Say you’re an artist, and you have a vision for a multihued shade canopy made up of tinted circles webbed together. Or maybe you’d like to create a giant flamingo head dipping down into an airport concourse, its neck seeming to disappear into the speckled ceiling. Maybe your vision is a little more straightforward: you just want to suspend a couple of 20-foot rings above a grassy clearing.
You’d better know a guy in Indianapolis. His name is Brian McCutcheon, and he’s the creative director of Ignition Arts. Founded by McCutcheon and Tasker Day, the company offers “high-quality fabrication, craft, and management to clients with unique and creative projects.”
The company’s projects can be seen across the country, with a special concentration in its home state of Indiana. Ignition Arts can create museum displays and bronze sculptures, but the company is best known for grand pieces that make you think, “How did they do that?”
“Ignition Arts understands that there are many stages in the creation of a work of art,” McCutcheon told CODAworx. “The concept starts in an artist’s mind but then has to travel a long path to the public sphere. This is something that happens in stages. We understand all of those stages, including the very practical aspects of budgeting, construction and transport.”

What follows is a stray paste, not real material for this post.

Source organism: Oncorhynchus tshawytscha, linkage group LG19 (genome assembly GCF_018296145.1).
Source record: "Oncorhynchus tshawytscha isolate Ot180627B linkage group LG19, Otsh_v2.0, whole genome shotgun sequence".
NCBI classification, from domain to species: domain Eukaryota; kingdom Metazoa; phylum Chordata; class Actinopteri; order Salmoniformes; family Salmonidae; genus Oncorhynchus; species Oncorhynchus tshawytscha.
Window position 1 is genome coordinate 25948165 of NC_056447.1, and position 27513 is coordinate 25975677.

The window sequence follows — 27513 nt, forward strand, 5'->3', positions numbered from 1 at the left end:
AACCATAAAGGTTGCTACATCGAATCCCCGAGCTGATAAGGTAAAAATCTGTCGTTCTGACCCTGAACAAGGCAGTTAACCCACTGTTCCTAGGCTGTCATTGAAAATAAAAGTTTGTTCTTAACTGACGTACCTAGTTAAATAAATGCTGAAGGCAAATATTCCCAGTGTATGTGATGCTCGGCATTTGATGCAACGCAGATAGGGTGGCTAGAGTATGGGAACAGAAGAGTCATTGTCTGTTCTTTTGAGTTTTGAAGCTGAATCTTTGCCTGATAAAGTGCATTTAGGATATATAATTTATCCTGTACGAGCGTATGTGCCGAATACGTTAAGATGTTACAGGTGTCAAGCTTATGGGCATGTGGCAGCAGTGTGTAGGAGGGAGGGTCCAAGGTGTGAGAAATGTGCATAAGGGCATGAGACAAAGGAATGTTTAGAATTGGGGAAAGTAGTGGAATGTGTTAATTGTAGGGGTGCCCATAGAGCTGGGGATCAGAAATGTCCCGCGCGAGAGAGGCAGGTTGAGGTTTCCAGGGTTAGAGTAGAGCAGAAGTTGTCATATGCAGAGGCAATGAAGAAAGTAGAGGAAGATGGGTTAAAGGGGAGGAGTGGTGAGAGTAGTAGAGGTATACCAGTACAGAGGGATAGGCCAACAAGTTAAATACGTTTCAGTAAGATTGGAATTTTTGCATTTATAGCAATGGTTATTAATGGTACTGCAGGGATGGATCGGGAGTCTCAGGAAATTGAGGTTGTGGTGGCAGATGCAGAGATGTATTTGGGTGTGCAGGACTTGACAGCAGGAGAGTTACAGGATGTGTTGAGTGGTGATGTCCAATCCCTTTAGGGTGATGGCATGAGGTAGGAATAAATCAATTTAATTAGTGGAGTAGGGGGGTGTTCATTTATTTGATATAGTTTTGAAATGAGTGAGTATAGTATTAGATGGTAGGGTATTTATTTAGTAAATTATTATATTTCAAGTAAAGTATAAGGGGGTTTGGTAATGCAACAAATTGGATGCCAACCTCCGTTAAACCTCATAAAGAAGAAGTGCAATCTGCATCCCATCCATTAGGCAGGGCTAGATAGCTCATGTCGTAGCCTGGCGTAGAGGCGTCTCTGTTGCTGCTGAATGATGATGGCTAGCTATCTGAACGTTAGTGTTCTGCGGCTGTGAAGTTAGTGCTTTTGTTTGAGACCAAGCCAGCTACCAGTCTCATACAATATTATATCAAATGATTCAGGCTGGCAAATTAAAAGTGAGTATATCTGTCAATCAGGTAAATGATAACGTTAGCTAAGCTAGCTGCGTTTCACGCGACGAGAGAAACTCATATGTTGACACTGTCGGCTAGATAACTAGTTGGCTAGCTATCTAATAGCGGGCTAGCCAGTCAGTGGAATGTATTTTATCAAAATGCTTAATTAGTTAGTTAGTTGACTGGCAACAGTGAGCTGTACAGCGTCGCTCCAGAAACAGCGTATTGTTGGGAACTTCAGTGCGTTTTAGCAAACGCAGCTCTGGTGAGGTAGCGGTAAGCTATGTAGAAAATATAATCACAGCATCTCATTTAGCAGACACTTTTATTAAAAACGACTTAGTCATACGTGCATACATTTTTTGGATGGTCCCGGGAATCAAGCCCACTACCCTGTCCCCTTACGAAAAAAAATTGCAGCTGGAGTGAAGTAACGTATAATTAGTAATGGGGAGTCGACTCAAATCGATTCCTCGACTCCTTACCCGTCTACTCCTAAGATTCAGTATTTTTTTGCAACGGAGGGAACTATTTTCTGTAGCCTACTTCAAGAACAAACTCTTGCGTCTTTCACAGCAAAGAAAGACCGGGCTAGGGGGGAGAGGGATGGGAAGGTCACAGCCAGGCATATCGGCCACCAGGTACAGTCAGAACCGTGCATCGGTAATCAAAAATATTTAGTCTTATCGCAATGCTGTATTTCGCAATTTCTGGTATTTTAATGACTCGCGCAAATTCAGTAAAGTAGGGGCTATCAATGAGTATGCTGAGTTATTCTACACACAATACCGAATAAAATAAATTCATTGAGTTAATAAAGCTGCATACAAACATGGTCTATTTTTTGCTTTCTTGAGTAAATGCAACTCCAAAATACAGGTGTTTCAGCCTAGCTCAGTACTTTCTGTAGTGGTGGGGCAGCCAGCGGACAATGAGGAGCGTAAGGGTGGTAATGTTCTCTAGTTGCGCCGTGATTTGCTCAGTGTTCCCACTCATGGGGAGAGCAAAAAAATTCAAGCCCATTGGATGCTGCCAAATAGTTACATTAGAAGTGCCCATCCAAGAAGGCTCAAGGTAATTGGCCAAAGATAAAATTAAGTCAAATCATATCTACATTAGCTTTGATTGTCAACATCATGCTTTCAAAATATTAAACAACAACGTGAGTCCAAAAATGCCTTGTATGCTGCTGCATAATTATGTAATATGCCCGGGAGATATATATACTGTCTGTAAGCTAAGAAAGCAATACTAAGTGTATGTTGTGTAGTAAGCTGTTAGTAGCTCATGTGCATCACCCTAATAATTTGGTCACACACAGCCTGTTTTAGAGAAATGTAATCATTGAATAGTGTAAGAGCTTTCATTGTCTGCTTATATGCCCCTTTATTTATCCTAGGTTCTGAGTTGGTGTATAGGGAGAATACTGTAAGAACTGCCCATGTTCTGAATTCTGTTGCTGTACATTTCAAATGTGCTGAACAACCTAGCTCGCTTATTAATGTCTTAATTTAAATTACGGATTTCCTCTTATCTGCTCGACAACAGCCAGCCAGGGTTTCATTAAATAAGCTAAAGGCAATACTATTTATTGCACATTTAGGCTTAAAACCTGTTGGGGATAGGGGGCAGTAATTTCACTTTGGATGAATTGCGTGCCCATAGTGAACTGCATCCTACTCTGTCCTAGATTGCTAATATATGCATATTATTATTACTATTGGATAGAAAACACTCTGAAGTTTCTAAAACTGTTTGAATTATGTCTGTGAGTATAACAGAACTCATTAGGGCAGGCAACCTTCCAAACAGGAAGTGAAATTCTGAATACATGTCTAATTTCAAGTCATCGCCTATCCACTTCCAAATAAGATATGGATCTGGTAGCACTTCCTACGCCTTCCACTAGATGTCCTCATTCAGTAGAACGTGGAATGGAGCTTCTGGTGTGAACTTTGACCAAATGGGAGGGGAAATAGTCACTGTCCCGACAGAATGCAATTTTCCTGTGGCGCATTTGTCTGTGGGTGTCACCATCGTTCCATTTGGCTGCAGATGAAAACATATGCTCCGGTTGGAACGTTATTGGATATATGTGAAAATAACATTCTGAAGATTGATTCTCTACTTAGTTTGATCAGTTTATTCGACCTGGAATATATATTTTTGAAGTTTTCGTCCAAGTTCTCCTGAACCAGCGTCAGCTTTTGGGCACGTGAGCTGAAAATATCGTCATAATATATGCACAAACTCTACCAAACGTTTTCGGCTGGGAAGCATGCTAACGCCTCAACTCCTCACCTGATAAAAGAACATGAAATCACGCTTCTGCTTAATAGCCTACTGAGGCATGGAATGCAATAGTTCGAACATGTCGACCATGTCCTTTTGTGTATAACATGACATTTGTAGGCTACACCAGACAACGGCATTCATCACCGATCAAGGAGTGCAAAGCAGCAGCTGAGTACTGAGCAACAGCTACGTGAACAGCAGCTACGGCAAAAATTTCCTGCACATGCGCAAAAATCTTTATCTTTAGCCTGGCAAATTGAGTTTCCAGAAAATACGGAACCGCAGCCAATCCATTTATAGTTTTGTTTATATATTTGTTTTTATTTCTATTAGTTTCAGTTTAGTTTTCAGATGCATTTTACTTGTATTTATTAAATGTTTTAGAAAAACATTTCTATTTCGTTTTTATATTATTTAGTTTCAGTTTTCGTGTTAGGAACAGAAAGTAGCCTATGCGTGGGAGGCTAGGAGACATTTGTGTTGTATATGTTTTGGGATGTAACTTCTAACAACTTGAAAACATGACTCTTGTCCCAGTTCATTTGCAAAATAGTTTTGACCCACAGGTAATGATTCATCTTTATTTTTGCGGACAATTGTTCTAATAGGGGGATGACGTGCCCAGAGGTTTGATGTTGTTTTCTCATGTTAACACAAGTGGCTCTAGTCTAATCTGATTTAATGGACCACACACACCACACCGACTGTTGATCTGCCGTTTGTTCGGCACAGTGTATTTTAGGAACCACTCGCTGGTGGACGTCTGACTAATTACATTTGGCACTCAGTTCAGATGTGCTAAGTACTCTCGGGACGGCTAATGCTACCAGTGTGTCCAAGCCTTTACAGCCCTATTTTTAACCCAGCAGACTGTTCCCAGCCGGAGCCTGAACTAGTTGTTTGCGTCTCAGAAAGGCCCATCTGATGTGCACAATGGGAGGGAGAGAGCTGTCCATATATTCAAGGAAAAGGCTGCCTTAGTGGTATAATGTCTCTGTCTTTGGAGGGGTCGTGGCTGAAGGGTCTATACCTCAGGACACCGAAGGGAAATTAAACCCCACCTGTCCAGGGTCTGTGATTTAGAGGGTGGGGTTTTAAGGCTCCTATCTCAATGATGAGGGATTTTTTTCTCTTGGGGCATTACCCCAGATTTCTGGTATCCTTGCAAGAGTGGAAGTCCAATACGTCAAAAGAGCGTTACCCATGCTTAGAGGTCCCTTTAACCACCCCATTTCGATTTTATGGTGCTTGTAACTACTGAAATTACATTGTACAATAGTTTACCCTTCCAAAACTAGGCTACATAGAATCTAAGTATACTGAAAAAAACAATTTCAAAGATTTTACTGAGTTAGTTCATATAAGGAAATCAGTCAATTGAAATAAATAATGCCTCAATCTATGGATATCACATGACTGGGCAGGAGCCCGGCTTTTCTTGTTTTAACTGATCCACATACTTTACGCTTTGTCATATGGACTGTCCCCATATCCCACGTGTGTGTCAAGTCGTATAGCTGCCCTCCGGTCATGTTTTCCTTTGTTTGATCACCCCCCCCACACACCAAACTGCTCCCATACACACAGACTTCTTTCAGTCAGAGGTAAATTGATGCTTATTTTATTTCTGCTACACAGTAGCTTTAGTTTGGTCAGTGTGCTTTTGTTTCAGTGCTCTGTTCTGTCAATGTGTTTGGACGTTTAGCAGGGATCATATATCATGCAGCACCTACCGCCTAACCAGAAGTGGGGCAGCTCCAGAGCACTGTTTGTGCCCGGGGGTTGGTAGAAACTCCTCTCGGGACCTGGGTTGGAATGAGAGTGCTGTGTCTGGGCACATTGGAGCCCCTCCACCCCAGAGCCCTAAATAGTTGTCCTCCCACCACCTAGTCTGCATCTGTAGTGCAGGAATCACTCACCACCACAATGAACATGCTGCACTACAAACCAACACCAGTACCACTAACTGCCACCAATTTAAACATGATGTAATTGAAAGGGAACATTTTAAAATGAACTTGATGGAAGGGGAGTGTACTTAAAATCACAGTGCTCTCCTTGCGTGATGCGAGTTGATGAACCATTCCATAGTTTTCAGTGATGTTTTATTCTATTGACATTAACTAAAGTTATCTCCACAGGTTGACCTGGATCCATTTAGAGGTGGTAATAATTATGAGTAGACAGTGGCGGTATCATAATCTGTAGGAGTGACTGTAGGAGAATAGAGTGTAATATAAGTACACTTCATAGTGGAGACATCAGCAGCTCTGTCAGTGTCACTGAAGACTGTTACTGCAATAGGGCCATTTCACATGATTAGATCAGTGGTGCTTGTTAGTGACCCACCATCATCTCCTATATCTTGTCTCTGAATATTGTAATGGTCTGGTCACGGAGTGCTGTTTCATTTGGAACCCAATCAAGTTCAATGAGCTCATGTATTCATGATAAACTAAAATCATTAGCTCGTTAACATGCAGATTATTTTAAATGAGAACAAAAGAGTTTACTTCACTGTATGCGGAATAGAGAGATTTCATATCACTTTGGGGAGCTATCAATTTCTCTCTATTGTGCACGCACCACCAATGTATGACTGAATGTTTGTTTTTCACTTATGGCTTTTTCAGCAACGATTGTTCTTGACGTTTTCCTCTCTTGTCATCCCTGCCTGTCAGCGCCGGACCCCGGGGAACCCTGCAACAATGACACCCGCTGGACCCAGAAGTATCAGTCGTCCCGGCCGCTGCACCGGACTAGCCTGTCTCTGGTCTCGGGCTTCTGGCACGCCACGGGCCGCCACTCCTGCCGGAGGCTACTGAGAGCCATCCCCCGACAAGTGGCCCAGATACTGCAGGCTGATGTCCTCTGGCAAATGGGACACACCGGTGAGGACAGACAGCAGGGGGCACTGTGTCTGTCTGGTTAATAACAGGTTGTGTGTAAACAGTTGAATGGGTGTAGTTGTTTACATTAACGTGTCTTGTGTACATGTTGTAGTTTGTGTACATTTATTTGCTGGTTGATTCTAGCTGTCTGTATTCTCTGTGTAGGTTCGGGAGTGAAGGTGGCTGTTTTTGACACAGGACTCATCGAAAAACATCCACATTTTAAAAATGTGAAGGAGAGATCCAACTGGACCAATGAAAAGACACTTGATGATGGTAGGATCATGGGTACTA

McCutcheon is an artist himself, “using all media to create highly crafted sculptural work, much of which is large scale and public.” That gives him a special appreciation for the collaborative nature of such pieces, and Ignition Arts can begin working with artists before a commission is even accepted, collaborating on design development then ultimately handling the complex logistics of fabrication, installation, and project management.
It’s no coincidence that Ignition Arts is located in Indianapolis. The city offers “ample amounts of physical space, a robust network of industry experts, and a rich history of auto manufacturing and custom car culture,” notes the company on its website.
McCutcheon grew up in Michigan, and he told Towne Post that early experiences helping his uncle fix cars were formative. “In retrospect, I realize my uncle lives like an artist,” McCutcheon said.
Ignition Arts occupies an 18,000-square-foot building in the Central State neighborhood, where it’s part of a mixed-use development incorporating historic structures from a decommissioned psychiatric hospital. The company collaborates with businesses like Indy Urban Hardwood, which sourced recycled lumber to fabricate a Chicago sculpture by MacArthur “Genius Grant” recipient Walter Hood.
The company is also responsible for the “ndy” script sculptures that have become iconic landmarks of Indiana’s capital city. Designed by McCutcheon, each sculpture creates an interactive photo op where you become the I. The artist eagerly accepted the invitation to create another community art project for a city where he’s done several.
“We take great pride,” McCutcheon told the Indianapolis Star, “in working with the community.”